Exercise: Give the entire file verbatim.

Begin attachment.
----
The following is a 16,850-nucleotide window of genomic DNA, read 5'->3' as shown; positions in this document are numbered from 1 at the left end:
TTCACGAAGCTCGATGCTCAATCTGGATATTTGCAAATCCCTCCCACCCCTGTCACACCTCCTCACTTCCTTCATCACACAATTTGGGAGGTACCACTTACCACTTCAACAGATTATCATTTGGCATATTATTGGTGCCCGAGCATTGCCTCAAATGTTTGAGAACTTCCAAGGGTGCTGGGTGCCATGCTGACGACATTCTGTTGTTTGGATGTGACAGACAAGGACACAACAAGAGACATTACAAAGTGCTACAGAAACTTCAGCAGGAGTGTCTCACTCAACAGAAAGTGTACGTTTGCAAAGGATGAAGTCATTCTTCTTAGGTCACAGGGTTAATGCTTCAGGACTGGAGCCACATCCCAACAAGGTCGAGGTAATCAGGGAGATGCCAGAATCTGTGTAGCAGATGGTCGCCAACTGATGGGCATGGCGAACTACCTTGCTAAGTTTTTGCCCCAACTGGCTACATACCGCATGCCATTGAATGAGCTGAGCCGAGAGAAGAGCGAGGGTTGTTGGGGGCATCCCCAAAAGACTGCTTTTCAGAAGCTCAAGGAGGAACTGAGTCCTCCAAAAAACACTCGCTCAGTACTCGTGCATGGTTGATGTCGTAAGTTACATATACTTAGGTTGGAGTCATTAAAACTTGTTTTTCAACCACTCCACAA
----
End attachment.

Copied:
The following is a 16,850-nucleotide window of genomic DNA, read 5'->3' as shown; positions in this document are numbered from 1 at the left end:
TTCACGAAGCTCGATGCTCAATCTGGATATTTGCAAATCCCTCCCACCCCTGTCACACCTCCTCACTTCCTTCATCACACAATTTGGGAGGTACCACTTACCACTTCAACAGATTATCATTTGGCATATTATTGGTGCCCGAGCATTGCCTCAAATGTTTGAGAACTTCCAAGGGTGCTGGGTGCCATGCTGACGACATTCTGTTGTTTGGATGTGACAGACAAGGACACAACAAGAGACATTACAAAGTGCTACAGAAACTTCAGCAGGAGTGTCTCACTCAACAGAAAGTGTACGTTTGCAAAGGATGAAGTCATTCTTCTTAGGTCACAGGGTTAATGCTTCAGGACTGGAGCCACATCCCAACAAGGTCGAGGTAATCAGGGAGATGCCAGAATCTGTGTAGCAGATGGTCGCCAACTGATGGGCATGGCGAACTACCTTGCTAAGTTTTTGCCCCAACTGGCTACATACCGCATGCCATTGAATGAGCTGAGCCGAGAGAAGAGCGAGGGTTGTTGGGGGCATCCCCAAAAGACTGCTTTTCAGAAGCTCAAGGAGGAACTGAGTCCTCCAAAAAACACTCGCTCAGTACTCGTGCATGGTTGATGTCGTAAGTTACATATACTTAGGTTGGAGTCATTAAAACTTGTTTTTCAACCACTCCACAA